“You’re beautiful,” he called to her as she smiled at him weakly.
“My Lord,” Bertha cried, ushering him out, “you shouldn’t be here. Don’t worry. You have a fine healthy son, but your wife needs to rest now. I’ll bring the child to you when we’ve cleaned him up. He too has had a long journey.”
As Ram was shooed out, the midwife said to Giselle, “Trust the father to turn up as soon as it’s over.”
The four women laughed, though Mabelle barely had enough strength left to do so as Myfanwy handed her a steaming bowl of chamomile tea.
Conquering Passion is available at Amazon http://amzn.com/B006FA0R02 and Amazon UK http://www.amazon.co.uk/dp/B006FA0R02
Where the Wild Wind Blows by Nancy Morse
Though Nancy Morse doesn’t describe a birth in detail in Where The Wild Wind Blows, you’ll want to check out this tumultuous love story between a white woman left alone in the world and a proud Oglala warrior. Find it on Amazon. http://amzn.com/B004Z1COXG
Jill Hughey, who talked about the rare involvement of fathers in the birth room, shares this brief snippet from Redeemed of a rather private and abrasive expectant father, left alone to wait, who can’t endure the sound of his wife’s suffering because he knows how little tolerance she has for pain.
Redeemed by Jill Hughey
When a new string of cries began with Philantha’s usual “Ow ow ow” then evolved into “no please do not make me!” Doeg could not stop himself. He burst into the room. Philantha was half reclined on the bed, her face contorted with pain, while the tyrant had one hand on each of his wife’s shoulders, apparently trying to hold her there.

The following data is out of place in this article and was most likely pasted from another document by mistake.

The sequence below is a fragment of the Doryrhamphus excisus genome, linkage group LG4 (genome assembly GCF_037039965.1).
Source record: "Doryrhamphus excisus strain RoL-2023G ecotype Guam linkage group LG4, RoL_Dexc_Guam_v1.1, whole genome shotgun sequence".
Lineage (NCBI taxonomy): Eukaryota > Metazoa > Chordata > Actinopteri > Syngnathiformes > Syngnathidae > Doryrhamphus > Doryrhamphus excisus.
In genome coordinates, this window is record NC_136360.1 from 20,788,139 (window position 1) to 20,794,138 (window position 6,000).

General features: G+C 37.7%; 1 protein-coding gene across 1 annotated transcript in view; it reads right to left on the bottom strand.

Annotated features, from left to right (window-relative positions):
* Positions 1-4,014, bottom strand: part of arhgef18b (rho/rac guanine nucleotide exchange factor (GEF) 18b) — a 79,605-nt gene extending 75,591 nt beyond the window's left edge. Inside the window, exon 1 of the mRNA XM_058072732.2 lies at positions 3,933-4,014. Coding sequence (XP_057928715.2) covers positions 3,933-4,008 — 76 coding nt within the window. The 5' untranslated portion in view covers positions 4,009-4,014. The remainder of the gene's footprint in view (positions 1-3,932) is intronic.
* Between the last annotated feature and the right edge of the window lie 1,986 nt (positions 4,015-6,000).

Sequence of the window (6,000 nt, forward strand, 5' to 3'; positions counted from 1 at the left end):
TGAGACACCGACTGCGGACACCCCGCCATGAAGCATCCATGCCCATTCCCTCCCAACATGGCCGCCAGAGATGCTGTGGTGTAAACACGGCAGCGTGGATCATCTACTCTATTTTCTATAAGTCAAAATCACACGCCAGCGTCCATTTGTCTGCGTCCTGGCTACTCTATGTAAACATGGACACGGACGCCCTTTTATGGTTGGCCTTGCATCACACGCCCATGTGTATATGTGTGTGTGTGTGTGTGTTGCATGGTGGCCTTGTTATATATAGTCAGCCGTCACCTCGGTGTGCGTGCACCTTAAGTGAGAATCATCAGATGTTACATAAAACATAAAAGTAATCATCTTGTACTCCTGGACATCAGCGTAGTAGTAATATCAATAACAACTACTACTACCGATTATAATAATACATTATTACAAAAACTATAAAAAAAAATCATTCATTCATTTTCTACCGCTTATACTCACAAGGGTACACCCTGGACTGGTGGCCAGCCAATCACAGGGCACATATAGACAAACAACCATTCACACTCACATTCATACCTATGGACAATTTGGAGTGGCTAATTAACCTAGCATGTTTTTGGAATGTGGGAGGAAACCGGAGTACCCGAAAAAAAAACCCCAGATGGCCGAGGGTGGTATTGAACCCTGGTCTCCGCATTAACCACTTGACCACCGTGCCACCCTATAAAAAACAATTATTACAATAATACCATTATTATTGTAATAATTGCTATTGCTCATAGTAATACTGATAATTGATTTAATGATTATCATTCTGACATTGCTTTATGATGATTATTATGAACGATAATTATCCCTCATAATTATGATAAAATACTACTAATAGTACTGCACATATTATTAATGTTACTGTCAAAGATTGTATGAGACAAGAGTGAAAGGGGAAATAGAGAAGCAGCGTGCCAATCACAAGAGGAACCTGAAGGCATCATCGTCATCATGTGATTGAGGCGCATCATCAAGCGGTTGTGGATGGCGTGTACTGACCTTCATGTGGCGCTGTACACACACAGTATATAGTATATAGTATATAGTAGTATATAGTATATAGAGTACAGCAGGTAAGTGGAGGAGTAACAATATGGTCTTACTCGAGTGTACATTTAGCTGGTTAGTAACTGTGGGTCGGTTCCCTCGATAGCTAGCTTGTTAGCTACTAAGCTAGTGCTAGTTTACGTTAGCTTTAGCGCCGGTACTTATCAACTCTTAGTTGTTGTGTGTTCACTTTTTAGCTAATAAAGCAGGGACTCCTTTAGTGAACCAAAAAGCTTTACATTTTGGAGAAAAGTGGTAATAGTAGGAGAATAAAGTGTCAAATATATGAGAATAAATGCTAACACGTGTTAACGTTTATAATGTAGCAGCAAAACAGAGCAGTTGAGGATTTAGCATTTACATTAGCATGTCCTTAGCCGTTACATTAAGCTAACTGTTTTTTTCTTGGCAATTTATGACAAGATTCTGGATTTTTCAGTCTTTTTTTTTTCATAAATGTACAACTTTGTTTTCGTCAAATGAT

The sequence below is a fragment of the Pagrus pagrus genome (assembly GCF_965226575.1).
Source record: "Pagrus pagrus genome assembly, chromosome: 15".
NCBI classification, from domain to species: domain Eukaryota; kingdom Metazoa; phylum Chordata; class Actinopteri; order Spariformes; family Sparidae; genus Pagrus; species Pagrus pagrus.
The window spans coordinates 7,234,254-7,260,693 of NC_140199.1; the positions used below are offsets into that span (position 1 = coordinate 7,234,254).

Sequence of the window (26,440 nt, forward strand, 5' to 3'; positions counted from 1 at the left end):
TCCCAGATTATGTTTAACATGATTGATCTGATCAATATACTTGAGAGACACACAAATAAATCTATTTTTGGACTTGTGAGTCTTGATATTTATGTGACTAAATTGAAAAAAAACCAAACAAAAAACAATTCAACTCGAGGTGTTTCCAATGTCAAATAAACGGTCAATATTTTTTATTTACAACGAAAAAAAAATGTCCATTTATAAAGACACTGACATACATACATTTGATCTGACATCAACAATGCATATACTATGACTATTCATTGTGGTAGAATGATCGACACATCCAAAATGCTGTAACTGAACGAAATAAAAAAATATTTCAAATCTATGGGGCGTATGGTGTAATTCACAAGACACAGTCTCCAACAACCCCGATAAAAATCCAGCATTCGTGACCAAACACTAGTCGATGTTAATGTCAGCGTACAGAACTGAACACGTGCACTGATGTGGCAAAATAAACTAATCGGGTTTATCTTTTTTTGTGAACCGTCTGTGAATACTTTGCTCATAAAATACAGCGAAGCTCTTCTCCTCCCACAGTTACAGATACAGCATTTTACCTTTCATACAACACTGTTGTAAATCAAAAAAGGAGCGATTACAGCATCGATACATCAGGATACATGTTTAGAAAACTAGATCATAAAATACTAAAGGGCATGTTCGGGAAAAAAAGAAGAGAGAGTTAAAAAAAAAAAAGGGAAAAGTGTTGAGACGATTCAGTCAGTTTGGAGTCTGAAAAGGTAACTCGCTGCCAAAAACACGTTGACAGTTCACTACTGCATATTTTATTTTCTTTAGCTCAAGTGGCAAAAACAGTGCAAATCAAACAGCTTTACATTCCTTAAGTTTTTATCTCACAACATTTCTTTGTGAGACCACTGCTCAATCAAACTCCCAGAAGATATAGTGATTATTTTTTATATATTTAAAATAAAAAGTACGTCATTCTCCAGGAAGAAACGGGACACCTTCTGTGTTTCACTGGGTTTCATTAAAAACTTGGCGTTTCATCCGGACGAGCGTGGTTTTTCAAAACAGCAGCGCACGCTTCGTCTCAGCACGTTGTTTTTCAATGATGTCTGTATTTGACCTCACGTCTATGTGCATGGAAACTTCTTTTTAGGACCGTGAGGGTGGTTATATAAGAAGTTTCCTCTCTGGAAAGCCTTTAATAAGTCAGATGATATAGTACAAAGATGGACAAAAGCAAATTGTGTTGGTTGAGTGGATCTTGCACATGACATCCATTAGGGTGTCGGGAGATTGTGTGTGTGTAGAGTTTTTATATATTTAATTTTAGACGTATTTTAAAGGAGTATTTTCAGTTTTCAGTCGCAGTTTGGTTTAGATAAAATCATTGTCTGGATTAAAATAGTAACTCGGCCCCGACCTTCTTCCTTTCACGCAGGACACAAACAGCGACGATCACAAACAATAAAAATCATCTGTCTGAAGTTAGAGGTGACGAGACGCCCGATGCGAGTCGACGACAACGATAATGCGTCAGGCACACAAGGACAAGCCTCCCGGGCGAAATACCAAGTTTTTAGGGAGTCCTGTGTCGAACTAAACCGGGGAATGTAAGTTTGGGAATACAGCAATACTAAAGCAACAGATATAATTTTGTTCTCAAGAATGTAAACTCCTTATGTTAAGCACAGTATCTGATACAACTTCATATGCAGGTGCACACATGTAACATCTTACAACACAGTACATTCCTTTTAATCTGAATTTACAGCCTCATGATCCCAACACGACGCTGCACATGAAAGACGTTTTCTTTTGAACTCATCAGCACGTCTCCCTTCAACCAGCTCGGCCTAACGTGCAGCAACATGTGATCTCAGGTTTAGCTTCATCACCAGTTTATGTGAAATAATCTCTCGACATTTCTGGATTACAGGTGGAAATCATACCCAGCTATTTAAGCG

“What are you doing to her?” he shouted.
“You should not be in here,” the tyrant answered calmly as she let go of her charge.
“Ow ow ow,” Philantha repeated as she rolled off the bed to stand, turning carefully to balance herself with her hands on the mattress. The ‘ows’ subsided into ‘ooohs’ as the pain apparently left her.
The midwife began to speak again, her wrinkled face jiggling in the candlelight. “Sir, she is fine – “
He cut her off with a wave of his hand. “Philantha?” he queried cautiously from the door.
“What?” she said shrilly.
“Should you not be in bed?”
“Bertha says I should but it is better when I am standing.”
He flicked his gaze back to the tyrant. He had forgotten her name, but yes, now it came back to him. Bertha. He glared at her.
Bertha held her ground. “She has hours to go yet, sir. She will need her strength and quite frankly, I am not sure I can manage her if she should begin to fall. We have tried the chair but she does not like it either. I cannot have her wandering all over the place and wearing herself out, sir.”
The two stared at one another and Doeg decided he did not like her at all. But he also did not know anything about childbirth or how to help his wife or whether she should be allowed to wander.
“Oh no,” Philantha moaned. “Oh no. Ow ow ow.” She leaned into the bed.
Mostly on instinct, he rushed to her, placing his hands at what used to be her waist and feeling every rock-hard muscle as her body did its work. “What can I do, Phee?” he asked softly. “Tell me what to do.”
He felt the contraction end and she straightened slightly. “I just want to stay on my feet. It is so much more tolerable.”
Doeg looked sharply over his shoulder at the midwife. “She wants to stand and so she will. If you are worried about her falling, do not be. I will stay here with her.”
Redeemed is available at the following.
Amazon – http://www.amazon.com/dp/B007FDRV0M
Barnes and Noble http://www.barnesandnoble.com/w/redeemed-jill-hughey/1109753932?ean=2940014366120